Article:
The couples they form follow each other and resemble each other. They always fall on the same psychological profile, even if it means suffering from it. Why do their romantic choices seem predetermined? And how to get out of this repetition syndrome?
At 31, Eva only falls in love with “absent subscribers, long-distance travelers or workaholics”. Antoine, 44, has already married three women “more or less depressed, who always had to be taken care of”. These two look alike, except for one sadness. If, for Éva, this inclination “is anecdotal”, Antoine now dreams of “living a relationship of sharing, serene and harmonious”. Is repetition inevitable?
First reality: getting out of your habits is never easy. “During their history, everyone develops a system of beliefs that will have a direct influence on their behavior,” explains psychiatrist Jean Cottraux. The idea that a man “must” be active, for example, or the thesis that we “must” take care of others are at the heart of our choices. “Linked to our education, our socio-cultural environment, our past experiences, these thoughts that have become automatic are immovable landmarks,” continues the doctor. And make us repeat what we already know.
For those who are sensitive to change in love, modifying their beliefs, going off the beaten track, would amount to going into the unknown. And the unconscious opposes it! “Our cognitive patterns are inscribed in the psyche and instinctively push us towards what is identified as something to which we can adapt, with which we know how to live, even survive”, analyzes Jean Cottraux. In this regard, everyone has their references: the couples we have previously formed, in particular the first of them, or even that of our parents…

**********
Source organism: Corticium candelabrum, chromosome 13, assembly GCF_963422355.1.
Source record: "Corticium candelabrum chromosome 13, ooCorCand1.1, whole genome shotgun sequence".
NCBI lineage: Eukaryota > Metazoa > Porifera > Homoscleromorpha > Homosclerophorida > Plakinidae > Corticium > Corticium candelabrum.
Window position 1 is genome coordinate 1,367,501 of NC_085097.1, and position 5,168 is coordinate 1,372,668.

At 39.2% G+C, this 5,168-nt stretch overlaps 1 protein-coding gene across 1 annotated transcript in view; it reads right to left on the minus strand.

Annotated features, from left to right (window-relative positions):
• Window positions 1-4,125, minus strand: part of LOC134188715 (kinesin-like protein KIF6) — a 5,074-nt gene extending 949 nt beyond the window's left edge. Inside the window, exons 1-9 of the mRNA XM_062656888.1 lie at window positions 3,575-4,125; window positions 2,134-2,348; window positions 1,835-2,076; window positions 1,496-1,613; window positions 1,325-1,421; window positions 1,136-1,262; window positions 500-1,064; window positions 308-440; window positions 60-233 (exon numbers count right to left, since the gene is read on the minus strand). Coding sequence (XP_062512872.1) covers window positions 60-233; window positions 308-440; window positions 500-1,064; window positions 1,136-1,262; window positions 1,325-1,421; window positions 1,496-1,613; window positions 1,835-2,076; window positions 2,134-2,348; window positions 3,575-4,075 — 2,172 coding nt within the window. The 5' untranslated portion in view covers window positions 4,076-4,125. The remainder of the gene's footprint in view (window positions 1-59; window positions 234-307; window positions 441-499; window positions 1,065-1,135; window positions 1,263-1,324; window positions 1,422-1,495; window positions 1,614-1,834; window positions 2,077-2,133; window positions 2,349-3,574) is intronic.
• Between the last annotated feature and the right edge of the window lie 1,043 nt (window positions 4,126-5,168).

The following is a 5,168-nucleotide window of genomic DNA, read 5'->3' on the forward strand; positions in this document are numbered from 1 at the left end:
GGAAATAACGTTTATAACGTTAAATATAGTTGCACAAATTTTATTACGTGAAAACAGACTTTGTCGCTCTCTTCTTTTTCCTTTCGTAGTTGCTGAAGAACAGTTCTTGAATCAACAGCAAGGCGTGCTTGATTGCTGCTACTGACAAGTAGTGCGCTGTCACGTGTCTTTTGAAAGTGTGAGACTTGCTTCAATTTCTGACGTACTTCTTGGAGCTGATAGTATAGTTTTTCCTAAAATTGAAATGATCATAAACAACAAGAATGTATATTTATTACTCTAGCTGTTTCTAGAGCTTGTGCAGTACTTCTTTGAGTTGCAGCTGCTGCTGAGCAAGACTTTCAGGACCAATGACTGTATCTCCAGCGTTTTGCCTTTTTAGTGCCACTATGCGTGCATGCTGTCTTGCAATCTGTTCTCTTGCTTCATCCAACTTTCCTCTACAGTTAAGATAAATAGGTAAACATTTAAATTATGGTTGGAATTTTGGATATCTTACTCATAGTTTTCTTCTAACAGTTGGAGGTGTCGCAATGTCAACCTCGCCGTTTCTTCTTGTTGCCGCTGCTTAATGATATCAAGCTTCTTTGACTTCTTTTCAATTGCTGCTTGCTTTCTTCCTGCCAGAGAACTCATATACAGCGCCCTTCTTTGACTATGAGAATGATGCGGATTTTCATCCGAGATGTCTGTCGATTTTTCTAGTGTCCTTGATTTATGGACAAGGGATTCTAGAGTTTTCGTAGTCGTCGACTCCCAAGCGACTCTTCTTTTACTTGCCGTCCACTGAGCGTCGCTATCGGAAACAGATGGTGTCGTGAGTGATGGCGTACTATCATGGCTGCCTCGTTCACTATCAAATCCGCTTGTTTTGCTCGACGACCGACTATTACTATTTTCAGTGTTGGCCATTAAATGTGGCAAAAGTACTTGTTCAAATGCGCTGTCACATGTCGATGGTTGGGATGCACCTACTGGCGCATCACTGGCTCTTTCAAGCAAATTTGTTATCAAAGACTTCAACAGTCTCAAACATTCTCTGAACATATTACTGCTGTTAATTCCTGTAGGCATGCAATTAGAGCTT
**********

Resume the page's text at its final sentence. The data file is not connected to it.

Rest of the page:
A past to repair
“Unconsciously, we are all marked by the couple formed by our parents”, remarks the psychoanalyst Sophie Cadalen. Does the cliché that girls “fall in love with daddy” and boys “want to marry mommy” make sense? “For some, this fidelity to the figures of the mother or the father reassures and legitimizes what they have experienced”, replies the psychoanalyst. For Eva, it’s a way of justifying her father’s love for her despite the fact that he was absent. For Antoine, a reason to believe in his mother’s love despite the illness she suffered from which kept her away from him. And when the past is synonymous with injury – lack of paternal recognition for her, of maternal tenderness for him – the imperative, even unconscious, is to heal it. “To recreate a couple that resembles that of your parents is to give yourself the opportunity to heal from your childhood injury,” says Monique Fradot, psychotherapist. So, to heal, Eva may be trying to bring her companion home. As for Antoine, if his partner is better thanks to him, it is he who will be better.
Difficulty loving (oneself)